The start of something is often the most important: in the early years babies learn not only motor skills, language and emotions but also how to navigate the world and where they fit. When starting a career, the engagement, training and personal development in those first formative years provide a foundation and direct the opportunities and trajectory for the future.
Interestingly, if something is missed in these early years, it puts those affected at a disadvantage and it is often difficult to catch up and takes comparatively much more time/effort.
Applying this to pension savings, this article looks at the impact of the first 10 years of saving into a defined contribution (DC) pension and the consequences of missing or delaying saving in these years. The results are stark, showing that via the magic of compound interest, saving into pension between the ages of 21 and 30 have more of an impact on your final pension pot than someone who only starts saving at 40.
Something that is often underestimated when trying to engage people with saving for their retirement is the factor of time. Those in their 20's today potentially have 70+ years of investment and 50+ years of savings to take advantage of. These sorts of timelines allow people to consider a different approach to risk as well as being able to benefit from compounding.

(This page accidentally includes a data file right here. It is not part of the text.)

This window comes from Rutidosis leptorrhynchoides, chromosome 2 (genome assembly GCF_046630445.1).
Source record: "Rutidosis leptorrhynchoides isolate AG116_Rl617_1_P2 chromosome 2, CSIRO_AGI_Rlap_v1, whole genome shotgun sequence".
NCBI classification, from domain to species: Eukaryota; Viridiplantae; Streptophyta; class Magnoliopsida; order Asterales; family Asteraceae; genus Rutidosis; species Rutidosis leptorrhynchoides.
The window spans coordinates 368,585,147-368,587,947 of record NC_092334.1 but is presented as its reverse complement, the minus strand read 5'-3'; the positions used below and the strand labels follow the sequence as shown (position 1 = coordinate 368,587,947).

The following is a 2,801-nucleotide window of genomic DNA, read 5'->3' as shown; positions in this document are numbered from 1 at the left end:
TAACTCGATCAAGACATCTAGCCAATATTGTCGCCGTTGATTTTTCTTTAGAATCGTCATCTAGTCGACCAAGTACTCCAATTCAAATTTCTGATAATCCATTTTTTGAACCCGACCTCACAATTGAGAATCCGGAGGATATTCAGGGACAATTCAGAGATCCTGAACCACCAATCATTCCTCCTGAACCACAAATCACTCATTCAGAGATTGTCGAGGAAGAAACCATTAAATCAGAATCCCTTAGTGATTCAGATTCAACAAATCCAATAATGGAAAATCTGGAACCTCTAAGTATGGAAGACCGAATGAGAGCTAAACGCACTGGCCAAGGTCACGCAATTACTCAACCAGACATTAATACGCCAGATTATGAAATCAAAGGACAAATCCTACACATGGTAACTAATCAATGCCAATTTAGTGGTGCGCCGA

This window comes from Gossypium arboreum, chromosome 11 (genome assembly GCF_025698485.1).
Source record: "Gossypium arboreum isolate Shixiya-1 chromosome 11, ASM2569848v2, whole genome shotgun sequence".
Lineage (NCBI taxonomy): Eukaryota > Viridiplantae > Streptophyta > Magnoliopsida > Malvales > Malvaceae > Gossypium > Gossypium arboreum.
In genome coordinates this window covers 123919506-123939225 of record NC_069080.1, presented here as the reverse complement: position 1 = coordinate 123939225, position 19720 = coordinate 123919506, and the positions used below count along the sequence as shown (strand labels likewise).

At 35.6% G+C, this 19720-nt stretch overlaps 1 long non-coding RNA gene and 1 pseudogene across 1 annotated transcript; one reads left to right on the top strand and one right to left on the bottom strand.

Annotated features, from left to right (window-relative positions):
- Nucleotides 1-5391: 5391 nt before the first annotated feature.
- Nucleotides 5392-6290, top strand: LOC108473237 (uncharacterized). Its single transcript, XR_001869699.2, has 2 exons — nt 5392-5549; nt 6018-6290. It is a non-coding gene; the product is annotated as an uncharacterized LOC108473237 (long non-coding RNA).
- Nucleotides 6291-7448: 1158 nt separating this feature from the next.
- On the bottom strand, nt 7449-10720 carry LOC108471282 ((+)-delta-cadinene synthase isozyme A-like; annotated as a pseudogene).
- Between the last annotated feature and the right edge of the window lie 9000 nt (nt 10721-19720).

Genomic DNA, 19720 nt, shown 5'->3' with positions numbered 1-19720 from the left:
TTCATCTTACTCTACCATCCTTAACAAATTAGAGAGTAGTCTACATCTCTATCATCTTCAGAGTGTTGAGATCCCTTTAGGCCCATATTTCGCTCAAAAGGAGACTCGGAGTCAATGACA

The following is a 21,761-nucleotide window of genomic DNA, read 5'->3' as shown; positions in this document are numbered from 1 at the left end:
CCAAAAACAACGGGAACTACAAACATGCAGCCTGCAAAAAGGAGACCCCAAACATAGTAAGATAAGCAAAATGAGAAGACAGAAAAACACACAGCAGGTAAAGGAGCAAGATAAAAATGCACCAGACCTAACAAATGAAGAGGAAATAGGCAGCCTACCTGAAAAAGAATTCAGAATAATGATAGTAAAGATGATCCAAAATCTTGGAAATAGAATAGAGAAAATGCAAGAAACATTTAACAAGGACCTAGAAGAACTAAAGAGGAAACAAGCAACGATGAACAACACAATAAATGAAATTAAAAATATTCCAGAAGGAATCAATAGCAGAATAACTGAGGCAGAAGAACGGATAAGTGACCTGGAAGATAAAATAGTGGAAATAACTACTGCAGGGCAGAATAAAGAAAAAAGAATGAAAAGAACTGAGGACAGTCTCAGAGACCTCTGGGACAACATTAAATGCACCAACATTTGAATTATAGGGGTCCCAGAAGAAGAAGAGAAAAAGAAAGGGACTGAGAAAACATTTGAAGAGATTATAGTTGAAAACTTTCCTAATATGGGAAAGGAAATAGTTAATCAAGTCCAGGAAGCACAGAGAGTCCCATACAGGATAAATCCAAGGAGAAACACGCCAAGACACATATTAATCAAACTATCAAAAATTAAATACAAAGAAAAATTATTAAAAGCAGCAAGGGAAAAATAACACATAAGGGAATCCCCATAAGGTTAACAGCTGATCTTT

Pension modellers are such a useful tool to show the possible future but playing with them to see the impact of a bit more saving or saving into a investment with a different risk profile can open saver's eyes.
Risk is of course something that should not be trifled with and savers will need to understand that investments can go down as well as up.
Even with a savings horizon of 70 years, savers will do well to remember that establishing a savings plan from as early as possible - and those years between age 21 and 30 - will be hugely beneficial when it comes to building a pot for retirement.
When saving for 10 years pays more than saving for 40 Save from 21 to 30, then stop. You will have a bigger pension than a saver who starts at 30 and stop at 70. Richard Evans 7:34AM BST 07 Apr 2014 Someone who starts saving at the age of 21 and then stops at 30 will end up with a bigger pension pot than a saver who starts at 30 and puts money aside for the next 40 years until retiring at 70. This astonishing outcome is entirely due to the power of compound interest – the way that investment returns themselves generate future gains. Having 10 extra years for compound interest to work its magic has the same result as all those years of extra contributions.